I had come to Berlin to pay my respects to a man who I had never met and didn’t know much about, but who had indirectly had a profound influence on my life. That man was Sergeant Harry Nutt Unwin. Harry was an Observer in the Royal Air Force Volunteer Reserve during the Second World War. He was also my uncle.
Harry, along with around eighty percent of those buried in the Berlin 1939–1945 War Cemetery, was in the Royal Air Force’s Bomber Command. These men, whose average age was just twenty-two years old, played a major role in the strategic bombing campaign against Germany that contributed to the Allied victory in the Second World War.
Harry had flown over Germany many times and was one month short of his twenty-third birthday, so the odds were against him that fateful night of 2nd September 1941 when his plane failed to return and the crew of four was posted as missing. Four lives were taken and four families devastated with just one word … ‘missing’. All four crew members from this ill-fated sortie are buried next to each other.
As I sat in the cemetery, on a bench in the shade of an old horse chestnut tree, and contemplated the futility of war, I realised that the graves of the dead servicemen and women all around me represented only the tip of the iceberg of grief. For every person who died there were many more whose lives were shattered, and the pain incurred then continues to echo down through the generations.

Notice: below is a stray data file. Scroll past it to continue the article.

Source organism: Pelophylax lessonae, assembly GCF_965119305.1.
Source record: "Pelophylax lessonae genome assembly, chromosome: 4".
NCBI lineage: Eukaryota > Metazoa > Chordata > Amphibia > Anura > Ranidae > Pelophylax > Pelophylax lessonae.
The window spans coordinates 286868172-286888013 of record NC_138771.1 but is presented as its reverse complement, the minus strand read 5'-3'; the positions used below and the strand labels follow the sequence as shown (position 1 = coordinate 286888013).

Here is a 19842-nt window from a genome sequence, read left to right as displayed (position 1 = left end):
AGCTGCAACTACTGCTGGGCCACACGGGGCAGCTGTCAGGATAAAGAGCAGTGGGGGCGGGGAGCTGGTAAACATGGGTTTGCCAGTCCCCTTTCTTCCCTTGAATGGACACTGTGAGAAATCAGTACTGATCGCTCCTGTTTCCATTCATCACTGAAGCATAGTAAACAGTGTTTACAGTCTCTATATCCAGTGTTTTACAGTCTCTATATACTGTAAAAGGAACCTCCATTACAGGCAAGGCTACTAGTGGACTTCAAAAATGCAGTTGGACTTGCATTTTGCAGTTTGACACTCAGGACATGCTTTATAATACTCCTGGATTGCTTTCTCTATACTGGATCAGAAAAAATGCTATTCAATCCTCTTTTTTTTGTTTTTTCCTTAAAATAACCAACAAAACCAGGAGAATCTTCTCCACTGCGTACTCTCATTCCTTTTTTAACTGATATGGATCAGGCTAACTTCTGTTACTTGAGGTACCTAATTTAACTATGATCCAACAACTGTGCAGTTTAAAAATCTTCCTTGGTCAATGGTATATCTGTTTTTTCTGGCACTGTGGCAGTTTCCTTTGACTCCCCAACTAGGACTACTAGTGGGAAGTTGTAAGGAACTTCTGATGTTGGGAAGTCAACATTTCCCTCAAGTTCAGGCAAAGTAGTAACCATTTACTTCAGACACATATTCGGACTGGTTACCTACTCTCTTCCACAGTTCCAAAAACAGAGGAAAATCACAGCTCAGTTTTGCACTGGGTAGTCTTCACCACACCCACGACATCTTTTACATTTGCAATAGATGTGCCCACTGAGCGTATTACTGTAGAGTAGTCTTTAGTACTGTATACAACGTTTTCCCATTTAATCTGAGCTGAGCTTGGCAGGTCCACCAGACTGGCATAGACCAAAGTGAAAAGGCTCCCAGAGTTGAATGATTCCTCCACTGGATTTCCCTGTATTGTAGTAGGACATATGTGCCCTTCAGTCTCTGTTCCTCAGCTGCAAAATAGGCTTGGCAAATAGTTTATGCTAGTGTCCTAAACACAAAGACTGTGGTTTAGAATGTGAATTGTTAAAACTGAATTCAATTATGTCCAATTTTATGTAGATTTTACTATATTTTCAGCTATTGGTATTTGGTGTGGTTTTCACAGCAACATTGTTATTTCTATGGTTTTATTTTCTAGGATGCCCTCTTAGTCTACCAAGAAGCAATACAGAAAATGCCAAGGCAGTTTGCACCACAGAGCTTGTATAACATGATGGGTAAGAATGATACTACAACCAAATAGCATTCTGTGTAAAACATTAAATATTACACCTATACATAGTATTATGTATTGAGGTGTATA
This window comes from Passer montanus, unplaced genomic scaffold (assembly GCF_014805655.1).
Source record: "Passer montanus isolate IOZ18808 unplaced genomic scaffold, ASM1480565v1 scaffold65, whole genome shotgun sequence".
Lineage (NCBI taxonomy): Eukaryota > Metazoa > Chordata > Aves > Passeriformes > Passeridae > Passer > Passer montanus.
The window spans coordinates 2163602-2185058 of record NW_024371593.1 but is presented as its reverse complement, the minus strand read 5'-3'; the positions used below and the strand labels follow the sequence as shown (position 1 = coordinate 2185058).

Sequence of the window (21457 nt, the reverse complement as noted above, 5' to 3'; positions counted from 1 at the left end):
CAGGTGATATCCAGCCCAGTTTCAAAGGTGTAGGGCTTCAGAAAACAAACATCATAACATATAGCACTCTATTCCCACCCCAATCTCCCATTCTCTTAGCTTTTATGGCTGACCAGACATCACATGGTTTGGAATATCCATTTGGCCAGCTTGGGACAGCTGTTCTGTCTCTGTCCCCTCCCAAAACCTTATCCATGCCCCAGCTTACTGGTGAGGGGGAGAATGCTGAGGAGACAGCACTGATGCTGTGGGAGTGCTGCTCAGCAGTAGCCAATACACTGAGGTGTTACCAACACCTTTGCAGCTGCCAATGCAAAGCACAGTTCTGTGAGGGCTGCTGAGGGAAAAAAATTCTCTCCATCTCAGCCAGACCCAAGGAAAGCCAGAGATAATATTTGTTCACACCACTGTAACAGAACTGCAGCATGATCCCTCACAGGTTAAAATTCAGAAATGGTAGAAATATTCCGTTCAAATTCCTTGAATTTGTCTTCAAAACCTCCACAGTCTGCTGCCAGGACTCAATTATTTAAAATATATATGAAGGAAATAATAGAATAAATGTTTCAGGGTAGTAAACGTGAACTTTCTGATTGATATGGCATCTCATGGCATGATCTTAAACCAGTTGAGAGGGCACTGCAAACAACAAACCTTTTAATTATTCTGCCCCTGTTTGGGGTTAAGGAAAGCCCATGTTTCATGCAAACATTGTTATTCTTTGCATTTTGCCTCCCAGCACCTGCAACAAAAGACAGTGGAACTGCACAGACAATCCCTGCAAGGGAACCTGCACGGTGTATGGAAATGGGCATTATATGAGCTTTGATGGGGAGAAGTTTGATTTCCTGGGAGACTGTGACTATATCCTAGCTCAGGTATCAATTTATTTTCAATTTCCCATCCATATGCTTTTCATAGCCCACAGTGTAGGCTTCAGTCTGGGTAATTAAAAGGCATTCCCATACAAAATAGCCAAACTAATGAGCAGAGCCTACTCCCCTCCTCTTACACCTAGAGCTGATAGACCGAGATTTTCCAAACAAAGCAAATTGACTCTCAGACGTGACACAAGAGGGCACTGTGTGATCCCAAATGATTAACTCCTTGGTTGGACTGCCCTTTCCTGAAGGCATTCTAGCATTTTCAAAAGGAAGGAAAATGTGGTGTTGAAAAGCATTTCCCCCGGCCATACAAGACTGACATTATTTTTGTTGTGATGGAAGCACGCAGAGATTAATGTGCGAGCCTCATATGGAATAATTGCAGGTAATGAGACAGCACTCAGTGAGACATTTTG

Harry was ‘missing in action’ for over a year before his death was confirmed. Harry’s mother, my grandmother, was unable to stand the grief of losing her first-born and the uncertainty surrounding his death. She died in February 1943 aged 57.
My father once told me, “My mother said she was glad she’d had two boys and two girls in case anything happened to one of the pair. But she was heartbroken by Harry’s death. I believe that the length of time it took for confirmation of his death was the cause of her death.”
My father was the youngest of the four children and still living at home when his mother died. The experience of losing first his big brother, and then his mother and the security of a loving home in his teens had an enormous effect on him – and thus on his future family. In that peaceful cemetery, a piece of the jigsaw of my father’s life fell into place for me, and I understood that he was a product of his circumstances and, like everyone, had done the best he could in life with his resources at the time.
Despite never knowing my uncle, I found the visit to his grave a very emotional experience. It saddened me that Harry’s final resting place is so far from his home and on foreign soil – ironically in the country he was fighting against. The tyranny of distance, and the inaccessibility of Berlin for many years because of the Berlin Wall, made it difficult for Harry’s relatives to visit. I am the first to have made the journey.
I just wish I had known how to locate Harry’s grave before my father died so we could have paid our respects to his brother together. Perhaps, if he had made that journey, it would have given my father an opportunity to make peace with his past.
NOTE: This post is an excerpt from one of my published articles. You can read the full article in the March 2015 edition of ‘Your Family Tree’.